Saturday, October 19, 2013

Why Are the Democrats So Silent?

When you talk to people these days (I try not to, but sometimes I have to), you're very likely to hear the "government is too big" statement. More often than not, it's couched in something that sounds serious and thoughtful, like concern about entitlements. It's now conventional wisdom: government needs to be smaller.

This kind of stuff makes me want to scream. It's like people have some kind of fantasy that in the 21st century we can live like the pioneers. Or that left to their unregulated ways Exxon, Bank of America, the Koch Brothers, and all the rest would behave honorably, with the best interests of everyone in mind.

Come on. Let's get serious folks. We need a government that's big enough to do what we want and need it to do. No bigger, but just that big. And what the first three-quarters of the 20th century show is that putting our government to work on things has had some really good results.

Bill Moyers recently interviewed Martin Wolf, chief economics commentator for Financial Times. The whole interview is worth listening to, and I recommend it, but I wanted to highlight the concluding comments.
BILL MOYERS: Would you agree that despite what happened this week and the political victory that President Obama seems to have won, would you agree that the conservatives have really won the argument about government?
MARTIN WOLF: I think that is true. What has surprised me is how little pushback there has been from the Democrat side in arguing that the government really did have a very strong role in supporting the economy during the post crisis recession, almost depression, that the stimulus argument was completely lost though the economics of it were quite clearly right, they needed a bigger stimulus, not a smaller one.
It helped, but it didn't help enough because it wasn't big enough. And they're not making the argument that government has essential functions which everybody needs in the short run. Well, we can see that with the national parks. But also in the long run the strength of America has been built, in my perspective, particularly in the post war period, since the Second World War on the way that actually the public and private sectors have worked together with the government providing enormous support for research and development.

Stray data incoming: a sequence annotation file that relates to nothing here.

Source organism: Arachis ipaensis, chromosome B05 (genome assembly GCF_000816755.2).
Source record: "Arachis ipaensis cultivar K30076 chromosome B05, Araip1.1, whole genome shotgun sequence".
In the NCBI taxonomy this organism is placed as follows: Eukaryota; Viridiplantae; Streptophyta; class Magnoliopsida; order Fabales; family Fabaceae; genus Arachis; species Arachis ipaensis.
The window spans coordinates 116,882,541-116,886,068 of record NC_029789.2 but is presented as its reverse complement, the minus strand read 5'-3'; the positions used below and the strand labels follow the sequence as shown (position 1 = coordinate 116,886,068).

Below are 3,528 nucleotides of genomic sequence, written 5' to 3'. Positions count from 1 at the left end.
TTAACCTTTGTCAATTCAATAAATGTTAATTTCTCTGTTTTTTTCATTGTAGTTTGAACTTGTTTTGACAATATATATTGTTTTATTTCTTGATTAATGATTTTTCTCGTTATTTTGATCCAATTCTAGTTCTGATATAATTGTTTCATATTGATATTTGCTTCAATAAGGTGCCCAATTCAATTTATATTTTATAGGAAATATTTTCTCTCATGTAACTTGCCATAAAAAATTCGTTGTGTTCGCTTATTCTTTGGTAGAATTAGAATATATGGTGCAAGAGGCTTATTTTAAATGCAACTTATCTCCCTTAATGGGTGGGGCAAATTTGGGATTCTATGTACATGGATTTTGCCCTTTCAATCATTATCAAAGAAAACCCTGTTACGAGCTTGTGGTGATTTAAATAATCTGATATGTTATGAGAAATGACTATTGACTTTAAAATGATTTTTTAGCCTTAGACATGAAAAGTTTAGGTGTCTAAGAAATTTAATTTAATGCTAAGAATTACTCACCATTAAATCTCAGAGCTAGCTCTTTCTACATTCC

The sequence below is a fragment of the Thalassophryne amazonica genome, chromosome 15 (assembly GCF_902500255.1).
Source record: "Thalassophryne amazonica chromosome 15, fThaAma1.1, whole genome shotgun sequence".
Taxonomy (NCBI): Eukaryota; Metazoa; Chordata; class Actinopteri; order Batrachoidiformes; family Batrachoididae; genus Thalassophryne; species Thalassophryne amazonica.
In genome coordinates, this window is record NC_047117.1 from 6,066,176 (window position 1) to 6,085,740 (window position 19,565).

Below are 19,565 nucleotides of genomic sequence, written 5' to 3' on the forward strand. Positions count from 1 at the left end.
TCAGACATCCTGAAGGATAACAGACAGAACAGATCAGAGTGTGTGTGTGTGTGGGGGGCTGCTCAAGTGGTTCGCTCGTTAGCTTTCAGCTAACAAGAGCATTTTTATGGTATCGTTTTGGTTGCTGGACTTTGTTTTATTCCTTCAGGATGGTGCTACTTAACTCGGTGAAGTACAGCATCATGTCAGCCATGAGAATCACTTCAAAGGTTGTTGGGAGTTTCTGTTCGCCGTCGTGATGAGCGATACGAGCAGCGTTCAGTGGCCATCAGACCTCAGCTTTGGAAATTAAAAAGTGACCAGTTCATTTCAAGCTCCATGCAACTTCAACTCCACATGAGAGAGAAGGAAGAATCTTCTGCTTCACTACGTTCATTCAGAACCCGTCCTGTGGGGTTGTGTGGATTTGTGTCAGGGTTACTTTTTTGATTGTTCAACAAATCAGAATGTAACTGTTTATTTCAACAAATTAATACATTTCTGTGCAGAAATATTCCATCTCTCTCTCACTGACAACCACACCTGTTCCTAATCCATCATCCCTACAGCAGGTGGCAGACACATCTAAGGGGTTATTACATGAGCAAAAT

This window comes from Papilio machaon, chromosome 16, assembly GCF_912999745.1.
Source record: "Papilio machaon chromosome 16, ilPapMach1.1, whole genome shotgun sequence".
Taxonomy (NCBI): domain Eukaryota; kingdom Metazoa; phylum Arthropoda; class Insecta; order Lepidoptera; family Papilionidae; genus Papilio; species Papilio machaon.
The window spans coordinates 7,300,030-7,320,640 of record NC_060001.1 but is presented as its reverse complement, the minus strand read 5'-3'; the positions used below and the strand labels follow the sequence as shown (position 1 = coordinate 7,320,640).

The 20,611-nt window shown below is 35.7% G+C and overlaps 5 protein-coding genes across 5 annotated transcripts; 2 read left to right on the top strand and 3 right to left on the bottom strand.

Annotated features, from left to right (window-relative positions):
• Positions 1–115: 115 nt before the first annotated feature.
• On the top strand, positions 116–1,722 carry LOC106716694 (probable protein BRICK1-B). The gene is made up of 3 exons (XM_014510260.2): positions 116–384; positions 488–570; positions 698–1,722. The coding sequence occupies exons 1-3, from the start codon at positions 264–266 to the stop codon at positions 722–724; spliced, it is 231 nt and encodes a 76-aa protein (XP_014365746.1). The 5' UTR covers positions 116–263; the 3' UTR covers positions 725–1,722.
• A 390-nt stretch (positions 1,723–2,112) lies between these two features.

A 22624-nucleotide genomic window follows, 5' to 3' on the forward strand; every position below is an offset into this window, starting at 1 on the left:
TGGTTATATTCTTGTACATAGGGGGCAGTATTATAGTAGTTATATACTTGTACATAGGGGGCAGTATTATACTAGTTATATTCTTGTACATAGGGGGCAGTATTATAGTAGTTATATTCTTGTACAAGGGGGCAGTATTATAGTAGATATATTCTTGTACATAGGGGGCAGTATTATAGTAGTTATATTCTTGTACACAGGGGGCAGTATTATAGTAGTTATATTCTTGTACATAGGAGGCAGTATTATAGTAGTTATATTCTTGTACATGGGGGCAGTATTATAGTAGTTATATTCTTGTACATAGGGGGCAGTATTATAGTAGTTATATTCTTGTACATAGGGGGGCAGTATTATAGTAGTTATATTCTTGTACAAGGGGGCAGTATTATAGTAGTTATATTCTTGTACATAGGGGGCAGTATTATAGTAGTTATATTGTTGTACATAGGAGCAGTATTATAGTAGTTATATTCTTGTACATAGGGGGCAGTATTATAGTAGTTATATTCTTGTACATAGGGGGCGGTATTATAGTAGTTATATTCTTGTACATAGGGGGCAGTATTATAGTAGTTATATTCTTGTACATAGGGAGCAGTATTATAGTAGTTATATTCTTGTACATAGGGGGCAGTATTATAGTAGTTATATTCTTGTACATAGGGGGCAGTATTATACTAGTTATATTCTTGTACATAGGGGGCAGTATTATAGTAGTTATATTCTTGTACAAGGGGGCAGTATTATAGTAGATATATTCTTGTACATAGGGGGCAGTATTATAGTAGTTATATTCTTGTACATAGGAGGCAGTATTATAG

It's been the basic support of America's unique position in scientific research. You look at the National Institutes of Health which are the most important medical research institutions in the world, these are all products of the willingness of the United States to invest in the long term interest. Then there's the infrastructure, think of the highway program, which was the most important infrastructure project under the Republicans interestingly.
And those arguments seem to have been lost. So I am concerned that the government that I think Grover Norquist once said he wants to drown in the bath. If you drown your government in the bath in the modern world, we don't live in the early 19th century, it's a different world, that the long term health of the United States will be very badly affected.
It's strange to me that a government which has obviously achieved very important things, think of the role of the Defense Department in the internet, has achieved such important things, that's just one of many examples, it should be now regarded as nothing more than a complete nuisance. And the only thing you need to do is to cut it back to nothing.
And it does seem to me that the Democrats have, for reasons I don't fully understand, basically given up on making this argument. And so in a way the conservatives, the extreme conservative position has won, because nobody is actually combating it. So it's only a question of how much you cut and how you cut it rather than, "Well, what do we want government for? What are the good things about it? What are the bad things about it? How do we make it effective? And how do we ensure that it's properly financed?"
The Moyers web quotes a citation of Martin Wolf as “the premier financial and economics writer in the world.” He certainly seems sane to me.

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